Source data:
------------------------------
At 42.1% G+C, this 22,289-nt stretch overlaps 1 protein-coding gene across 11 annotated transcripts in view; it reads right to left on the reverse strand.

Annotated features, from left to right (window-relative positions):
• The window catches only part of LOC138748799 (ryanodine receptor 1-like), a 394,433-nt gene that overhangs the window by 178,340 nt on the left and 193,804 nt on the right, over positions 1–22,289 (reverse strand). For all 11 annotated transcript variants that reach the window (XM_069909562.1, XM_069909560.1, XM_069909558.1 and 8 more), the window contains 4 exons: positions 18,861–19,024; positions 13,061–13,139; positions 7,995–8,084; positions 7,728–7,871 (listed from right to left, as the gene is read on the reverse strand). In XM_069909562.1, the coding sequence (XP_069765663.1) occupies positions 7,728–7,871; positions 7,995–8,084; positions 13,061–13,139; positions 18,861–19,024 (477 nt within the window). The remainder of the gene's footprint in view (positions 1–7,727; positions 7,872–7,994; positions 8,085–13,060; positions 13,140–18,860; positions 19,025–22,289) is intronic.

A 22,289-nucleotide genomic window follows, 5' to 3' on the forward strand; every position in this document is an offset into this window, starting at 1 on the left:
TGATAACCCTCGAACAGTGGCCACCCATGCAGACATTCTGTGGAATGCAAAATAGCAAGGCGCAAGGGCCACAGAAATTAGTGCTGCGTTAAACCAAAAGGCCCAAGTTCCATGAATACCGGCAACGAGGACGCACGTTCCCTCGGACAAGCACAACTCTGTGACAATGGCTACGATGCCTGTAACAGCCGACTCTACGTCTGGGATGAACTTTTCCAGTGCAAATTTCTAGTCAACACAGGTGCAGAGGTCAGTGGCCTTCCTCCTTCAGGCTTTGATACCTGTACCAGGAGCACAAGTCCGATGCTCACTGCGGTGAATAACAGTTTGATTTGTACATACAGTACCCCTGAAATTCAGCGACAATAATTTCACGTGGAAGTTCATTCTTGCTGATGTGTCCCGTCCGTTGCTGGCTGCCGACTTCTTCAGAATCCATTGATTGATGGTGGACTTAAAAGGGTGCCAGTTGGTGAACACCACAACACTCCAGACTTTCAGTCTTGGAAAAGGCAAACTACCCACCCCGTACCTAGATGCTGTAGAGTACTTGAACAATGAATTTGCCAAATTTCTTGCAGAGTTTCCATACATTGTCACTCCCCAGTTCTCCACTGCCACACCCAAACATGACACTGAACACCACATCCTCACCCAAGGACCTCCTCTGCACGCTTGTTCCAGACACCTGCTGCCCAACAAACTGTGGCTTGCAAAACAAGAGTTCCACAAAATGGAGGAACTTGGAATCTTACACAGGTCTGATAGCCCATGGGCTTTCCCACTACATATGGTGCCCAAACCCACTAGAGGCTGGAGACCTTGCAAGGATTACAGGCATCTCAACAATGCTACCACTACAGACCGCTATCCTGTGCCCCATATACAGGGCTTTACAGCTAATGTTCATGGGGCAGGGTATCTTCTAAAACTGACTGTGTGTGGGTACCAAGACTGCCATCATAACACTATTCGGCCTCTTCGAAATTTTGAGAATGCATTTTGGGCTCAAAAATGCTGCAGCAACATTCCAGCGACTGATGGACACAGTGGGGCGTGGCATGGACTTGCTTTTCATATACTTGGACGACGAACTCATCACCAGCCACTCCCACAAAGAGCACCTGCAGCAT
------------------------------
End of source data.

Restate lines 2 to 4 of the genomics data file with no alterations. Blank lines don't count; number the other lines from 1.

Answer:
Annotated features, from left to right (window-relative positions):
• The window catches only part of LOC138748799 (ryanodine receptor 1-like), a 394,433-nt gene that overhangs the window by 178,340 nt on the left and 193,804 nt on the right, over positions 1–22,289 (reverse strand). For all 11 annotated transcript variants that reach the window (XM_069909562.1, XM_069909560.1, XM_069909558.1 and 8 more), the window contains 4 exons: positions 18,861–19,024; positions 13,061–13,139; positions 7,995–8,084; positions 7,728–7,871 (listed from right to left, as the gene is read on the reverse strand). In XM_069909562.1, the coding sequence (XP_069765663.1) occupies positions 7,728–7,871; positions 7,995–8,084; positions 13,061–13,139; positions 18,861–19,024 (477 nt within the window). The remainder of the gene's footprint in view (positions 1–7,727; positions 7,872–7,994; positions 8,085–13,060; positions 13,140–18,860; positions 19,025–22,289) is intronic.

A 22,289-nucleotide genomic window follows, 5' to 3' on the forward strand; every position in this document is an offset into this window, starting at 1 on the left: